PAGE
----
of Greater Santa Barbara

Impact Story

Teen Well-being During the Pandemic


In honor of National Mental Health Month, seven Girls Inc. teens talked with each other about how COVID-19 is challenging and changing their lives. The teens, ages 13-18, interviewed each other over Zoom to share their unique insights into how a global pandemic is affecting their academic, social, mental, and emotional well-being. Excerpts from their interviews will be published in the Voice SB.

The Teens:

Sofia Chavez, 14 / Sarahi Larios Cruz, 17 / Maxine Knocker, 13 / Simone Oberg, 13 / Lee Palomares, 18 / Sawyer Peña, 14 / Mia Ruvalcaba, 15 /

What was most important to you before the pandemic?

MR: Before the pandemic, it was my grades and doing well in school. Now, it’s my health. I want to make sure I’m staying healthy.

SC: Before it was keeping my grades up. Now it’s mostly living life to the fullest. I’m trying to do things I would have done before.

LP: I’m trying to keep a healthy mental state. After the first two weeks of quarantine I really struggle with keeping myself mentally healthy. What’s most important to me right now is keeping myself in a healthy mindset and not being too hard on myself. I’m trying to do my best with what I can.

How has living in quarantine affected your self-esteem?

SC: I’m an extrovert and not used to staying inside and keeping to myself. It’s kind of messing with my brain.

SP: It has lowered my self-esteem by like 80%. I catch myself thinking ‘I have so much time why am I not doing something?’ Even though I can bat that mindset down quickly, it still hurts. The fact that there are no grades, no structure, has thrown me off my game.

SO: It’s making me bored and not as uplifting as I would be. I still get to talk to friends but it’s not the same, so I’m different socially.

What are you worried about now that you weren’t worried about before the pandemic?

SC: My parents. They are older. They are working outdoors and inside houses and around people all day. And we had to cut our wi-fi.

SO: When we can go back to school and what it might look like because it will be a lot different – we have to wear masks and maybe sit farther apart in classes. I’m worried about how everyone is going to cope.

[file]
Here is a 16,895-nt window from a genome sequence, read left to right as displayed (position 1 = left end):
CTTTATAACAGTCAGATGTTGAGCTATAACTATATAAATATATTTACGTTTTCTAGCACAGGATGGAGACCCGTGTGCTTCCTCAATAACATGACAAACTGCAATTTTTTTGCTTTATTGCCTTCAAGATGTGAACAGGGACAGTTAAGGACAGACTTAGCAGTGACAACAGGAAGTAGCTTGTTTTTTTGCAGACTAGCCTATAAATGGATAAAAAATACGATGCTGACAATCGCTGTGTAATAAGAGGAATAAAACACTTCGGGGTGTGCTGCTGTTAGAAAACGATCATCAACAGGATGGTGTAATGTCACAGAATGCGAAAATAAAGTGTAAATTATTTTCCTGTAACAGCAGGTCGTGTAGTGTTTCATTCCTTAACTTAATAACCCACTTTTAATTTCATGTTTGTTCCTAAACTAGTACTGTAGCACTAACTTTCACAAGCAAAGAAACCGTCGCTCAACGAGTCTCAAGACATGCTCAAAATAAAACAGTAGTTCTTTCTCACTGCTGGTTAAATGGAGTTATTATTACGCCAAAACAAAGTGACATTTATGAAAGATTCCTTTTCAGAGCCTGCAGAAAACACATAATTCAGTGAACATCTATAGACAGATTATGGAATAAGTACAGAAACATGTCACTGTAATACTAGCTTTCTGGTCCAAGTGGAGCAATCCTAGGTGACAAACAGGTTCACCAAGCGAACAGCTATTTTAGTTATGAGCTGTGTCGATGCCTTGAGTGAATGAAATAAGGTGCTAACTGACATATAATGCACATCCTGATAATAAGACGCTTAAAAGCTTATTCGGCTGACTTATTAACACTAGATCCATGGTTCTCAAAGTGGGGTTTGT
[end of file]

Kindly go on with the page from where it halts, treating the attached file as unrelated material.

MR: Not being able to go out for such a long period of time. Before we would want to stay home from school. Now we all want to go to school!

MK: I’m concerned about people in my family with health issues and getting into show choir next year.

I want adults to understand that yes, while we are younger and may not be as experienced, we have a lot of things going on, too.

How are you coping with the “new normal”?

SLC: I think we ‘re all coping in different ways. My mom is working more, which I understand but that is one of the disagreements I have had with her. I am glad she has a job, but she works too much so she is coping in a different way. My brother is coping in a different way than me. I need all doors and windows open to have sunlight and fresh air not to feel trapped. At the end of the day we make up and get along. We try our best. I am grateful for the opporuntiy to have a roof over my head, and have food and a bed and a shower. I am grateful for those things.

What do you wish adults understood better about your experience during this pandemic?

SP: Sometimes, getting one out of five things done is good. I feel like adults wouldn’t understand that mindset. They don’t understand how much time I put into doing just one thing right now. It’s a lot of effort and it drains me a lot faster. If adults realized that they would be more understanding.

SLC: I want teachers to know that, yes, we have so much time during the pandemic and we aren’t as busy as normally but that doesn’t mean we have all our time to just do assignments. We are stuck at home, have family problems and responsibilities and aren’t able to focus, and our mental health may not be as good as it was before. I want adults to understand that yes, while we are younger and may not be as experienced, we have a lot of things going on, too.

MR: That it’s not just school. Some of us have little siblings to look after. Our parents are working – they have to keep in mind we have at-home jobs.

MK: I feel like the adults in my life understand what’s going on pretty well. But sometimes I’m just not in the mood to play with my sister. I just don’t feel like it now. Being on screens is the only thing I feel like doing.

How is COVID-19 changing your attitudes about school and homework?